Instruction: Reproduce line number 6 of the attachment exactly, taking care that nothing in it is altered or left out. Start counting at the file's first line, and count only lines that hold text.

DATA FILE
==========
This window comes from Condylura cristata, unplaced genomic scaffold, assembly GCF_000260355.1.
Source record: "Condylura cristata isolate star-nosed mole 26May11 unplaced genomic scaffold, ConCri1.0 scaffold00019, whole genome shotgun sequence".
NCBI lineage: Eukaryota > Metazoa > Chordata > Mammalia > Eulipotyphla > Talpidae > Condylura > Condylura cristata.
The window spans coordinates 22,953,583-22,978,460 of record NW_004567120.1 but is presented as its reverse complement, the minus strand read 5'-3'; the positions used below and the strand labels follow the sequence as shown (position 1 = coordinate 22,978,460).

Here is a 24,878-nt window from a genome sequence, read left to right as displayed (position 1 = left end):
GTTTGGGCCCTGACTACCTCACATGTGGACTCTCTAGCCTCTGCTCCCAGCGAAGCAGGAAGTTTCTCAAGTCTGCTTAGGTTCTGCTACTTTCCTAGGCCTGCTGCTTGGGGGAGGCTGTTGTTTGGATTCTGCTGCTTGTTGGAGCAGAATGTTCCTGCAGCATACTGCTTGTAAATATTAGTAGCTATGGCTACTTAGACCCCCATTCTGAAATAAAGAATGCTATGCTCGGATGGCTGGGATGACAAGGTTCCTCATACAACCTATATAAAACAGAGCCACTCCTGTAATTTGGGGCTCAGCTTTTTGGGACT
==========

GTTTGGGCCCTGACTACCTCACATGTGGACTCTCTAGCCTCTGCTCCCAGCGAAGCAGGAAGTTTCTCAAGTCTGCTTAGGTTCTGCTACTTTCCTAGGCCTGCTGCTTGGGGGAGGCTGTTGTTTGGATTCTGCTGCTTGTTGGAGCAGAATGTTCCTGCAGCATACTGCTTGTAAATATTAGTAGCTATGGCTACTTAGACCCCCATTCTGAAATAAAGAATGCTATGCTCGGATGGCTGGGATGACAAGGTTCCTCATACAACCTATATAAAACAGAGCCACTCCTGTAATTTGGGGCTCAGCTTTTTGGGACT